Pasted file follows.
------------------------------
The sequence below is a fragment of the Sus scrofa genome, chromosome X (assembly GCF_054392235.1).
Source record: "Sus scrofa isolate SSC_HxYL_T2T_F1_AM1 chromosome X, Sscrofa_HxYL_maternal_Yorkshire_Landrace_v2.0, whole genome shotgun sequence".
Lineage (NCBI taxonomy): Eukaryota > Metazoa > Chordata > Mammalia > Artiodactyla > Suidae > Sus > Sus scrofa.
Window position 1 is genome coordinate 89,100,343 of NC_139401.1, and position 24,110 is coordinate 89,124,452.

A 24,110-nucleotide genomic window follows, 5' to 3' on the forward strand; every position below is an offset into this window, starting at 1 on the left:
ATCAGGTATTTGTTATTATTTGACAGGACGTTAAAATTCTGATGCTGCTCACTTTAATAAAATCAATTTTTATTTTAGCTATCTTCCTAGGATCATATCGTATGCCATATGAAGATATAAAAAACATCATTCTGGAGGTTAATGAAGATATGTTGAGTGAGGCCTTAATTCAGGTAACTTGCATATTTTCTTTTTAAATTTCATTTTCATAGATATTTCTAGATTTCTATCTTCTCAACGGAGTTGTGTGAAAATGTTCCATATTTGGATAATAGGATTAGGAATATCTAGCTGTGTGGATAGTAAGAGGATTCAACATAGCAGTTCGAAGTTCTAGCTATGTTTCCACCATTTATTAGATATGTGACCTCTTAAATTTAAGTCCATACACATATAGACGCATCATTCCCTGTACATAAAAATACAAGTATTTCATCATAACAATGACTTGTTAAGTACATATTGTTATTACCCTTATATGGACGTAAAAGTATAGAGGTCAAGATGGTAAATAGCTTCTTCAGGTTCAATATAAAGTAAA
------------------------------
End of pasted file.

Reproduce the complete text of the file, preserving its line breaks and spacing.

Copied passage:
The sequence below is a fragment of the Sus scrofa genome, chromosome X (assembly GCF_054392235.1).
Source record: "Sus scrofa isolate SSC_HxYL_T2T_F1_AM1 chromosome X, Sscrofa_HxYL_maternal_Yorkshire_Landrace_v2.0, whole genome shotgun sequence".
Lineage (NCBI taxonomy): Eukaryota > Metazoa > Chordata > Mammalia > Artiodactyla > Suidae > Sus > Sus scrofa.
Window position 1 is genome coordinate 89,100,343 of NC_139401.1, and position 24,110 is coordinate 89,124,452.

A 24,110-nucleotide genomic window follows, 5' to 3' on the forward strand; every position below is an offset into this window, starting at 1 on the left:
ATCAGGTATTTGTTATTATTTGACAGGACGTTAAAATTCTGATGCTGCTCACTTTAATAAAATCAATTTTTATTTTAGCTATCTTCCTAGGATCATATCGTATGCCATATGAAGATATAAAAAACATCATTCTGGAGGTTAATGAAGATATGTTGAGTGAGGCCTTAATTCAGGTAACTTGCATATTTTCTTTTTAAATTTCATTTTCATAGATATTTCTAGATTTCTATCTTCTCAACGGAGTTGTGTGAAAATGTTCCATATTTGGATAATAGGATTAGGAATATCTAGCTGTGTGGATAGTAAGAGGATTCAACATAGCAGTTCGAAGTTCTAGCTATGTTTCCACCATTTATTAGATATGTGACCTCTTAAATTTAAGTCCATACACATATAGACGCATCATTCCCTGTACATAAAAATACAAGTATTTCATCATAACAATGACTTGTTAAGTACATATTGTTATTACCCTTATATGGACGTAAAAGTATAGAGGTCAAGATGGTAAATAGCTTCTTCAGGTTCAATATAAAGTAAA